Check out and then Check in Inventory

Hello there All,
I have tenants leaving and a new one joining in the same week.
My current tenants have booked the end of tenancy Inventory. Does this mean I then need to pay for another Inventory for the new tenant? or can I use the one that current Tenants have paid for?
It seems silly to have two Inventories back to back within a day or so.
Not sure where I stand on this one.
Any advice welcomed

Hi Alicia,

It sounds like your departing tenant has booked a Check-out report, which is conducted at the end of a tenancy.

The Check-out inspection only notes items identified as being in a different condition to that recorded in the ingoing Inventory.

As often the exit condition of the property is not up to the standard you would want for the new tenancy, we advise allowing some time to fix any issues and having a new Inventory created.

It’s important to have a new Inventory carried out because this creates a full record of the condition of the property at the start of the new tenancy. That document also gives you and the incoming tenant an opportunity to sign and agree to the condition of the property - which isn’t something the Check-out report accommodates.


Hello there,

I hope you are doing ok.

Can you please help me out with something?
My previous agency want to charge us over a £1000 due to a bit of burnt spot in kitchen counter and some scratches. They are saying they need to change the whole top of kitchen counter which I absolutely see unnecessary as they are just small cosmetic defects. We moved out on the 13th of march. My inventory was done without us a few days after, they sent the report like a week after and later they did not came back to us till today which are actually over the 15 days legal agreed day. Also they want to charge us £120 to fill up holes and paint. We did not make any wholes in the walls.

My question is, What are my legal rights? How can I avoid these charges. We, my friend and I lived there for about 3 years. We always paid in time we never had any problems, I would say we were good tenants. I feel like the agency just want to charge us for no reason. What can I do?
Thanks for your help in advance.

Sandor Nagy

Hi Sandor, I would recommend calling the helpline of the deposit scheme in which your deposit is protected. They will be able to advise you on how to begin the process of getting your money back.

In general, landlords/agents must prove any damage and any cost of putting it right before they can deduct money from your deposit. Did the landlord perform an inventory at the beginning of the tenanct? Did you sign it? If not then it will be very hard for them to prove any damage.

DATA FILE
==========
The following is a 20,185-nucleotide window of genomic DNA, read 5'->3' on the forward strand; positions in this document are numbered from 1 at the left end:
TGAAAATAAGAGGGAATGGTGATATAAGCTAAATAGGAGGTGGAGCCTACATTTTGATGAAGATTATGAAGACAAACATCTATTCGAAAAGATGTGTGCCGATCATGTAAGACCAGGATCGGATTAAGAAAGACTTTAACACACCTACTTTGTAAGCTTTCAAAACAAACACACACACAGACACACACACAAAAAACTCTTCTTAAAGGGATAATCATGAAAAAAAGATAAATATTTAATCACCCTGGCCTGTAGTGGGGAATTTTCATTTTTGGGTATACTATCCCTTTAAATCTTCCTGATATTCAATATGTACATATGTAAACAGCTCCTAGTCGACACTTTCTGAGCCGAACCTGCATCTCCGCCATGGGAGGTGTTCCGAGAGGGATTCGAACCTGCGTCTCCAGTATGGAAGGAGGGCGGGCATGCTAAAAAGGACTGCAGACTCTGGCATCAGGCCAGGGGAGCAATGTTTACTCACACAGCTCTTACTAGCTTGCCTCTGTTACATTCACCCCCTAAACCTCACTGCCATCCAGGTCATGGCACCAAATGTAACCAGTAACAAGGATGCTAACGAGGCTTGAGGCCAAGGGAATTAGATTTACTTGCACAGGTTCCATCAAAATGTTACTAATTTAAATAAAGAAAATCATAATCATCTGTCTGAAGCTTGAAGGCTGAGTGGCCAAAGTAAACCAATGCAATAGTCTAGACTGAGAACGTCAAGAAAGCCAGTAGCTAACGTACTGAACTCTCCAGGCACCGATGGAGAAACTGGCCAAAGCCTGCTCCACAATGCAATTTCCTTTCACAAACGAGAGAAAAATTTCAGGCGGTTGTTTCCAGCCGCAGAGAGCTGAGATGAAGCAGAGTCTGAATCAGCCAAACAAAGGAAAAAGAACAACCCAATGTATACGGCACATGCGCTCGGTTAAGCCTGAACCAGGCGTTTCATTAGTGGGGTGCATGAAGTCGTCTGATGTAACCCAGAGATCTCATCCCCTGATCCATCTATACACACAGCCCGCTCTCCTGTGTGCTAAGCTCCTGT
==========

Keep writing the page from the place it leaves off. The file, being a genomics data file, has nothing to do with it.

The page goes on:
Even if they are able to demonstrate the counter was damaged (as opposed to wear and tear, which you could argue), in my experience it is very unlikely that a deposit adjudicator would make one tenant pay the whole price of replacing something with a long lifespan like a kitchen counter. More likely, you would have to pay a small fraction of the cost of a new counter.


Hey Sam,

Thank you so much for your advice. I already contacted DPS. What I found weird that the agency already wanted me to approve these costs through them. I asked them if any other way I can avoid the costs, I did not get an answer for that. I find out myself that I also can go to DPS website, log in and request the refund, but there the deduction was 0. I have a feeling that the agency wanted to keep that money, but maybe I am wrong.

To be honest I am so disappointed if I have a good chances and also could approve these I would not mind to bring it to court. What do you think about it? Do you think I have any chance against them? I bet they have good lawyers.

But hey. Thank you so much again for your email. I will keep you updated so you can have more experience what you can share with others.



Hi Sandor, many tenants do not know much about how deposit protections work. It actually turns out that tenants are in a very strong position to avoid spurious deductions as long as they back themselves and force the landlord to prove damage has been cause.

I would recommend doing some research into how it all works, but essentially:

  • either you or the landlord can log into the site and initiate a repayment
  • the other party can then either accept or dispute the repayment
  • if you cannot reach an agreement, then you can refer the case to a free, indepenedent adjudicator from the deposit scheme. This is called Alternative Dispute Resolution (ADR)
  • in ADR, both parties sumit evidence to support their case via a single email
  • the adjudicate rules within two week and the scheme pays out accordingly